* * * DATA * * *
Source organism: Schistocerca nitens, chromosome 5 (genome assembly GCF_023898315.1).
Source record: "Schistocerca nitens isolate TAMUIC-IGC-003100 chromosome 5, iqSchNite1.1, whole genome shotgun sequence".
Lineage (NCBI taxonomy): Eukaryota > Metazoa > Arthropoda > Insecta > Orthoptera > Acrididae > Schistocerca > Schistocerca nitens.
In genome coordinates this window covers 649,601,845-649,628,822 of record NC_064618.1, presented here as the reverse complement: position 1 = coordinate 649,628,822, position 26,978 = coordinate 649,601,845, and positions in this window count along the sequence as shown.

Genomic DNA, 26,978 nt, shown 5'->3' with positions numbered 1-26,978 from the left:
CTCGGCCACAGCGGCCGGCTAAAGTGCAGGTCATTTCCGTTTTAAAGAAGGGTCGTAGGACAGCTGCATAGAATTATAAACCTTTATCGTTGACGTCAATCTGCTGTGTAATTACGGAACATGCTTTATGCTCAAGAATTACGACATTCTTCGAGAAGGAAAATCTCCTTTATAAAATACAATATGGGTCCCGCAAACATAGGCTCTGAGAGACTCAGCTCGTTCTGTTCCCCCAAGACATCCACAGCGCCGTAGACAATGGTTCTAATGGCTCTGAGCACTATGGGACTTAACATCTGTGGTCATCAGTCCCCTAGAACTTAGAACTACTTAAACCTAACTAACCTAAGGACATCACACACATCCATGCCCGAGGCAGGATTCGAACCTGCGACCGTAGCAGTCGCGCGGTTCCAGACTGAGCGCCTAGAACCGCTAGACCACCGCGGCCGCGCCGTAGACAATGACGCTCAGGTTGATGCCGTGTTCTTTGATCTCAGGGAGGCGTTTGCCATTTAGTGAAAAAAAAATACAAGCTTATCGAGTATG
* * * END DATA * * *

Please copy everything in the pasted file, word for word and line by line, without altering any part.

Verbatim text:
Source organism: Schistocerca nitens, chromosome 5 (genome assembly GCF_023898315.1).
Source record: "Schistocerca nitens isolate TAMUIC-IGC-003100 chromosome 5, iqSchNite1.1, whole genome shotgun sequence".
Lineage (NCBI taxonomy): Eukaryota > Metazoa > Arthropoda > Insecta > Orthoptera > Acrididae > Schistocerca > Schistocerca nitens.
In genome coordinates this window covers 649,601,845-649,628,822 of record NC_064618.1, presented here as the reverse complement: position 1 = coordinate 649,628,822, position 26,978 = coordinate 649,601,845, and positions in this window count along the sequence as shown.

Genomic DNA, 26,978 nt, shown 5'->3' with positions numbered 1-26,978 from the left:
CTCGGCCACAGCGGCCGGCTAAAGTGCAGGTCATTTCCGTTTTAAAGAAGGGTCGTAGGACAGCTGCATAGAATTATAAACCTTTATCGTTGACGTCAATCTGCTGTGTAATTACGGAACATGCTTTATGCTCAAGAATTACGACATTCTTCGAGAAGGAAAATCTCCTTTATAAAATACAATATGGGTCCCGCAAACATAGGCTCTGAGAGACTCAGCTCGTTCTGTTCCCCCAAGACATCCACAGCGCCGTAGACAATGGTTCTAATGGCTCTGAGCACTATGGGACTTAACATCTGTGGTCATCAGTCCCCTAGAACTTAGAACTACTTAAACCTAACTAACCTAAGGACATCACACACATCCATGCCCGAGGCAGGATTCGAACCTGCGACCGTAGCAGTCGCGCGGTTCCAGACTGAGCGCCTAGAACCGCTAGACCACCGCGGCCGCGCCGTAGACAATGACGCTCAGGTTGATGCCGTGTTCTTTGATCTCAGGGAGGCGTTTGCCATTTAGTGAAAAAAAAATACAAGCTTATCGAGTATG